Amanda Knox Slams Matt Damon’s ‘Stillwater’ For Ruining Her Reputation
Amanda Knox has spoken out about her dissatisfaction with Matt Damon’s latest picture, “Stillwater.” Before the film’s July 30 theatrical debut, Knox rushed to Twitter to criticize it for “inaccurately” portraying her real-life experience.
The murder of Knox’s roommate, Meredith Kercher, in 2007 was a loose inspiration for “Stillwater.” Director and co-writer Tom McCarthy discussed how Knox’s ties to the murder case motivated him and his co-writers to write the drama in a recent interview with Vanity Fair.
They wanted to reimagine a scenario that would depict what it was like for Knox’s family to go through her conviction and acquittal in a foreign country, he added.
“But let me fictionalize everything surrounding this portion of the story—an American woman studying overseas who is involved in some type of sensational crime and ends up in jail,” he told the publication.
Knox lashed out against how “Stillwater” utilized her tale in a Twitter exchange on Thursday. “Do I have the right to use my own name?” Is that my face? What about my personal life? What is the plot of my story? She wrote, “Why does my name refer to events in which I had no involvement?” “I keep coming back to these questions because people benefit from my name, face, and narrative without my permission. The film #STILLWATER was released recently.”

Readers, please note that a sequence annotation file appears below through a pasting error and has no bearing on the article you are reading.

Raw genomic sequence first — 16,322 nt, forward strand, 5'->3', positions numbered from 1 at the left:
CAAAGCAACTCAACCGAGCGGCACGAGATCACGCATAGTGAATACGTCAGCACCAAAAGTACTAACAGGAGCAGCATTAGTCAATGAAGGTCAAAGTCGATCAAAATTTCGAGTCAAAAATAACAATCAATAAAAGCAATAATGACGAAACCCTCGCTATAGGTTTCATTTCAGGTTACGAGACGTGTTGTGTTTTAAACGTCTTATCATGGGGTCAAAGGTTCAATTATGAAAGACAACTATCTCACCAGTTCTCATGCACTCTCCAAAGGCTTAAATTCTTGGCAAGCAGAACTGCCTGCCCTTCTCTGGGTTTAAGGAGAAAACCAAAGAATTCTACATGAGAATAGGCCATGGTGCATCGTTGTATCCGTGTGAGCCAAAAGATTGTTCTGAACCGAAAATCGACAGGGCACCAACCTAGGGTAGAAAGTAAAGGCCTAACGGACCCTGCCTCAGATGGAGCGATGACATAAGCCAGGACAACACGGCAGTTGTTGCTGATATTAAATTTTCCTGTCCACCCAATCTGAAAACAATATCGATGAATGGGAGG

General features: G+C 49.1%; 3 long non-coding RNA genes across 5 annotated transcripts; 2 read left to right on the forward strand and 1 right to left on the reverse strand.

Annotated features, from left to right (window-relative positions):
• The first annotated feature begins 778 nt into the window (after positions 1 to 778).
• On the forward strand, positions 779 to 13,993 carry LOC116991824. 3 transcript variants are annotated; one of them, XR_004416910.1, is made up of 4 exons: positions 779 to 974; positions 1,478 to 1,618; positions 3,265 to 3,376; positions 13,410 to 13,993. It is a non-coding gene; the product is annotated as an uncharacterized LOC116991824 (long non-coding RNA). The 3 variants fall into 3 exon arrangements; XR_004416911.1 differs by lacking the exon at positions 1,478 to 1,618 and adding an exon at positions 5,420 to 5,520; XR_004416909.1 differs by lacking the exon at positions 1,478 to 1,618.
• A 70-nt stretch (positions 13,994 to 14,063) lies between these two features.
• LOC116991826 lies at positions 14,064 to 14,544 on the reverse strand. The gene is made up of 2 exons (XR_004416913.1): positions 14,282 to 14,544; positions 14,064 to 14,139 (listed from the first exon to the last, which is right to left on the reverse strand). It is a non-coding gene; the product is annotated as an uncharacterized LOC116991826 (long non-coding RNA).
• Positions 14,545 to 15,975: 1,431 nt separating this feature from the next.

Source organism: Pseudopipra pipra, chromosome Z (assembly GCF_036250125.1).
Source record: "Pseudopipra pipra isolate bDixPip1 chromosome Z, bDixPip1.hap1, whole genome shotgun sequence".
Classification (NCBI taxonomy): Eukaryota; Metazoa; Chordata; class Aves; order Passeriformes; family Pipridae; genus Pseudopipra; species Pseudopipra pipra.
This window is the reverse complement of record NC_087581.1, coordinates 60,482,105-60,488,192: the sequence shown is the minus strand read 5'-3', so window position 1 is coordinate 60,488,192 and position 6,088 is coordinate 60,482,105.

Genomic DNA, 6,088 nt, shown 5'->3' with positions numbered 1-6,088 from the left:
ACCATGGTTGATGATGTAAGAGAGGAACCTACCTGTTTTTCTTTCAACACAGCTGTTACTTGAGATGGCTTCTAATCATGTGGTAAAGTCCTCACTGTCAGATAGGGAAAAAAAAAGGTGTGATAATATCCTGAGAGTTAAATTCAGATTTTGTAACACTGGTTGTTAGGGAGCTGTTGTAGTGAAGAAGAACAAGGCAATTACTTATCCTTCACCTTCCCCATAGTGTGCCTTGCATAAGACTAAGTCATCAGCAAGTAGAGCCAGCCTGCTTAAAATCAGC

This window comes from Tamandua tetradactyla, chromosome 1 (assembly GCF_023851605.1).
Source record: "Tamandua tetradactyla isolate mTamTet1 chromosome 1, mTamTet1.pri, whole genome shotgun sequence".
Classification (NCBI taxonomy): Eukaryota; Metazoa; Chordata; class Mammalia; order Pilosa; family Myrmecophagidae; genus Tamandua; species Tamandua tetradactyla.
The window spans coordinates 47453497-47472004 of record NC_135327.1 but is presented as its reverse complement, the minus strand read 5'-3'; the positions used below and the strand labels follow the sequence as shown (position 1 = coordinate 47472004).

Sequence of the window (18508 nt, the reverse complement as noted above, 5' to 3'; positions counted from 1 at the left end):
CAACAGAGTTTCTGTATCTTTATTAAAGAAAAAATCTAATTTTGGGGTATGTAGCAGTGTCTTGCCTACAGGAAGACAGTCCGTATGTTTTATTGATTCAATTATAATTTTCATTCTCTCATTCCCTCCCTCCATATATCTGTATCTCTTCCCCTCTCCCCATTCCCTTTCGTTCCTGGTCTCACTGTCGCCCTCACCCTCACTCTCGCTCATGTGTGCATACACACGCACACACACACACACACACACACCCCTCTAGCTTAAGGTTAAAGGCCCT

She also attacked the term “Amanda Knox Saga,” claiming it has nothing to do with “whatever I did.” She added, “It refers to the circumstances that followed Meredith Kercher’s death by a burglar named Rudy Guede.”
Knox attributed her unjust conviction to “poor police work, prosecutorial tunnel vision, and the Italian police’s unwillingness to confess their faults.”
She went on to justify herself, claiming that while in prison, she had no control over her public image. “Everyone else in that ‘saga’ had more power over events than I did,” she claimed, adding, “The authorities’ incorrect focus on me led to the press’s incorrect attention on me, which influenced how I was viewed.”
In Italy, Knox was convicted of Kercher’s murder but was later acquitted. In 2013, her acquittal was reversed, and she was convicted for the second time in 2014. In 2015, her conviction was eventually overturned.